Cooking Up A 4H Project
Wednesday - August 20, 2008
At the annual State Farm Fair, one of the main attractions is the 4H livestock exhibit. Each year children from the program, which fosters an understanding of the disciplines involved in farming and animal husbandry, lead their animals to the fair and to the end of their ... relationship. The future farmers, aged from 8 to 18 years old, know from the beginning that they’re raising animals for slaughter.
“It’s OK with us,” says 16-year-old Keana Grover, a four-year veteran of the 4H program. “We know from the start that this is what is going to happen.” This year, however, instead of ending up on supermarket shelves, a couple of 4H lambs were sold to chefs Roy Yamaguchi and Alan Wong, who in turn decided to complete an agricultural circle and feed the lamb to the kids.
“Alan and Roy were the two chefs who answered our call at this year’s Farm Fair,” says Farm Bureau president Dean Okimoto, explaining that both chefs use the annual fair as an opportunity to purchase local livestock and support the 4H program. “As soon as they took delivery of the lambs this year, they called with this plan to make dinner for the kids.”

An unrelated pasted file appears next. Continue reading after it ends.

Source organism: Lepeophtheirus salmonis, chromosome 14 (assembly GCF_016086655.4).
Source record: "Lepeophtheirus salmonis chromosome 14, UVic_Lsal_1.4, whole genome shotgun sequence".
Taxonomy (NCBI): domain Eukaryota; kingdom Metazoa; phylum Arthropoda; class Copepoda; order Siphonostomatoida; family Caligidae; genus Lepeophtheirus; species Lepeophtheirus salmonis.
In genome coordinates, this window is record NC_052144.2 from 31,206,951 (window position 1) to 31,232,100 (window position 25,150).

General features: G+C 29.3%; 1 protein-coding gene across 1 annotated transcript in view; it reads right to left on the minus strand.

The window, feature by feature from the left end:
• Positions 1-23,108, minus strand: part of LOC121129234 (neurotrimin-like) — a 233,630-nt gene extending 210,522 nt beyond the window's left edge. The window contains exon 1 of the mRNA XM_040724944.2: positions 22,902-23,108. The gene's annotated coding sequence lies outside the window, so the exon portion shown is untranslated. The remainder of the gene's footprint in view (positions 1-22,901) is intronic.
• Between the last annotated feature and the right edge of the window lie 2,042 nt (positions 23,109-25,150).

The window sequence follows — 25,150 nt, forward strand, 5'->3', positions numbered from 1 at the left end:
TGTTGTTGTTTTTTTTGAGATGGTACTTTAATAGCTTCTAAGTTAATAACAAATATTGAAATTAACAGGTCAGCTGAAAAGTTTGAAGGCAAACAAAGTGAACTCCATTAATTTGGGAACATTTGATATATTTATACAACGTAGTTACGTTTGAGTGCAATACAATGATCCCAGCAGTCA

And that’s how a group of hungry youngsters found themselves around a picnic table at Roy Yamaguchi’s house Saturday night for a dinner that could have graced the cover of the summer barbecue issue of Bon Appetit.
For Alan Wong, the evening presented the opportunity for two of his favorite pastimes: educating young people and hanging with his friends. “It’s great to see the kids here,” he says, sipping a beer in the kitchen and stirring a pot of lamb stew. “So many kids think that their food comes from Foodland or Times, and the 4H program teaches them about the energy and discipline it takes to raise an animal.” Among the legs, racks and loins of lamb was Alan’s combination of pork, beans, chili and Portuguese soup all rolled into one. “It’s a kid-friendly dish,” he said with a grin.
For Yamaguchi, the evening couldn’t have been more fun. “I get to hang out with Alan for a day for a start,” he says. “But the best thing about something like this is that it’s for the kids.”
Roy marinated a couple of legs of lamb overnight Vietnamese-style (fish sauce, ginger, garlic, shoyu and sugar) and Mediterranean-style (olive oil, basil, bay leaf and onions), and then put them in his kamodo (smoker).
“I took the gas unit out of my kamodo,” he says, “and I used a combination of wood and charcoal. It gives the meats a smoked flavor as well as charring the outside.”
General consensus around the dinner table was that the dishes were outstanding.
And while Alan and Roy chatted with the kids about farming and the importance of local agriculture, guests enjoyed some of the best (and in some cases, first) lamb dishes of their lives. No one seemed at all disturbed to be eating their former charges.
With the resignation of a seasoned farmer, 8-year-old Pomai Darlington confessed through mouthfuls of lamb stew and Kahuku corn, “In a way, it’s kind of good, because now we don’t have to get up early and do the feeding anymore.”
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